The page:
Slant Magazine wrote:
At first, Yearning appears to be a typically late-Narusian offering, a low-key and observational drama that obsessively details Reiko’s day-to-day routines. In addition to keeping her small business afloat, Reiko must deal with her meddling in-laws, who have their minds set on selling the grocery store, and also attend to Koji, who inexplicably indulges in a rebellious cycle of petty crime and violence. One of Naruse’s great talents is in making the mundane mysterious so when Koji declares, seemingly out of nowhere, that he’s been in love with Reiko for years, it takes more than a few moments to acclimate to the film’s suddenly malleable emotional terrain, even though, in retrospect, it makes perfect psychological sense. It’s a shock to witness how charged and raw the duo become after Koji’s admission, and Naruse’s camera, under the guiding eye of cinematographer Jun Yasumoto, never blinks, maintaining a harsh, voyeuristic presence as the characters move, like increasingly frenzied celestial bodies, through a space made unfamiliar because of a naked confessional moment.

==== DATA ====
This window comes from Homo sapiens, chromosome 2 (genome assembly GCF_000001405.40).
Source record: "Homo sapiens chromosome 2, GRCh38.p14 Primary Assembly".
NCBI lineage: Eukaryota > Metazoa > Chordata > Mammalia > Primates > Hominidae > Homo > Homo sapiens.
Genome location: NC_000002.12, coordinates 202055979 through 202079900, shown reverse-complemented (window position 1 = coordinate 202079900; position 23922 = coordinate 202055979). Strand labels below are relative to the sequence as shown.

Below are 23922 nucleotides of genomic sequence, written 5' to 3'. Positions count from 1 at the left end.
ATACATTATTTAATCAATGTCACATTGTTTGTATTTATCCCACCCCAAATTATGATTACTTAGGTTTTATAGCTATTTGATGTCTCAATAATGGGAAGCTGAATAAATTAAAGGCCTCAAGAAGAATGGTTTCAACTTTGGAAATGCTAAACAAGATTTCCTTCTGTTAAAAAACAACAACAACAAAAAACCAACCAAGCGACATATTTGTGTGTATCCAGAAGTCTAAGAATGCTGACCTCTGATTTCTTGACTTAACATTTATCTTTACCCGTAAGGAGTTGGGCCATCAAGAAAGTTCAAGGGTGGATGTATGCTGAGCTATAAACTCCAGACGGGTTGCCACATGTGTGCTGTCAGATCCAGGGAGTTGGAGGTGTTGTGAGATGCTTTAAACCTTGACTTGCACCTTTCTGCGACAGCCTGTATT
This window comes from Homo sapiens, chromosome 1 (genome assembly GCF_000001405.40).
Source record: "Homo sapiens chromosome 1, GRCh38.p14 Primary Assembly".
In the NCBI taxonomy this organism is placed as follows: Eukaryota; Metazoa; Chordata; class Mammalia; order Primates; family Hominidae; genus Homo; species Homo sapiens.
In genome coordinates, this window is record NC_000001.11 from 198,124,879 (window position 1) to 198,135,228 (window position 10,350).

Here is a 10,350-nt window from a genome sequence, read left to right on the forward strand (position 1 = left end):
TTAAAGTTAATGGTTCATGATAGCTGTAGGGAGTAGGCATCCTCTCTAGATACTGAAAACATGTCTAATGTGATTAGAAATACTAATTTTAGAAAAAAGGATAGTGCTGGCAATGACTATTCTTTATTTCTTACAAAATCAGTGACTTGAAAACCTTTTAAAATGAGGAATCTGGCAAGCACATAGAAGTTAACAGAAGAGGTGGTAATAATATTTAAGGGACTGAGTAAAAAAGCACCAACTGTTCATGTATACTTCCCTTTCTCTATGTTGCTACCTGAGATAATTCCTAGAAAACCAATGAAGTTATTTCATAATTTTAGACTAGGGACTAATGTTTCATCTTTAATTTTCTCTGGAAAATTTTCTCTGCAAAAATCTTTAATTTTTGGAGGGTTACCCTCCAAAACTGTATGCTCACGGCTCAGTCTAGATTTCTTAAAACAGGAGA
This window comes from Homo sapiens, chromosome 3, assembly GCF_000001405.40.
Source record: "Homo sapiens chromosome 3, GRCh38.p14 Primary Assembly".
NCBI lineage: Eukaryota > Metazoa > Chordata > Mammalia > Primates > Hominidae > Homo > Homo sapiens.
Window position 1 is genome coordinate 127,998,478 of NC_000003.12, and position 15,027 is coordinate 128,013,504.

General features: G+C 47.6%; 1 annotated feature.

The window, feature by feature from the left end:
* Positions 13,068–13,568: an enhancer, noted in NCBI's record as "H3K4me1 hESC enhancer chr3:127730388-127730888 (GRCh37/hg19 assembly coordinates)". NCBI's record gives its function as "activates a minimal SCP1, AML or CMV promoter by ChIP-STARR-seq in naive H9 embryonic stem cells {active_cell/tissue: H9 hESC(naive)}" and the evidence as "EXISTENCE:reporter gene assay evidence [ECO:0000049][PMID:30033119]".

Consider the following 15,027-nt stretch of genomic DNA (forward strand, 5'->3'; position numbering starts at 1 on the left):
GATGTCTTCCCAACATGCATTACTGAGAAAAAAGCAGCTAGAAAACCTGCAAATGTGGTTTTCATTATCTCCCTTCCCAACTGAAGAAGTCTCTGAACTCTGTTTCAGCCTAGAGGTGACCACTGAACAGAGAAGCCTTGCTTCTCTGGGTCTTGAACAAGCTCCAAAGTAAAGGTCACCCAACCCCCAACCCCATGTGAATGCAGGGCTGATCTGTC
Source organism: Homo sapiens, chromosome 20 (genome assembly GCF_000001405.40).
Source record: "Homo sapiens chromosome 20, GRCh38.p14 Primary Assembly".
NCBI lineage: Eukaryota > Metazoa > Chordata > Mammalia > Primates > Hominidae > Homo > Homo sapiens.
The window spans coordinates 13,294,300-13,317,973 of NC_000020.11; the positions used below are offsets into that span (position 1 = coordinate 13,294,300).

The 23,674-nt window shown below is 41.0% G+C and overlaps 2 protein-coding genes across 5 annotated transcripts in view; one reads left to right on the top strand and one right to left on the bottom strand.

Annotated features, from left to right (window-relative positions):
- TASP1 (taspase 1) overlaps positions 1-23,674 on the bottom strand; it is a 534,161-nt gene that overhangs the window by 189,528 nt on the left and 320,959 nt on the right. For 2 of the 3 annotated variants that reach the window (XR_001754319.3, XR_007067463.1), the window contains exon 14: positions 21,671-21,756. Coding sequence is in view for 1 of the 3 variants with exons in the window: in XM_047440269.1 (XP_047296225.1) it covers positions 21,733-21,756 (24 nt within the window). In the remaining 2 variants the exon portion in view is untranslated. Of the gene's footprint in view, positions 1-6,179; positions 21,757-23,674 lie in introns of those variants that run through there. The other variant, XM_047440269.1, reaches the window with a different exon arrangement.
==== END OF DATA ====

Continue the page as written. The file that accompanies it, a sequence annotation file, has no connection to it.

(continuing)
Jonathan Rosenbaum wrote:
The film clarifies why Akira Kurosawa, Kenji Mizoguchi, and Yasujiro Ozu are all better known than Naruse: his turf is the lower middle class, and his chronically unfulfilled characters are typically unexceptional. Yet one can’t predict what any of them will do from one moment to the next, and despite the seeming simplicity of this tragic story, its psychological complexity is bottomless. No less remarkable are the abrupt, unsentimental editing and the remarkable mise en scene (in black-and-white ‘Scope), which shows the characters’ increasing entrapment even as it moves from claustrophobic interiors to scenic wide-open spaces.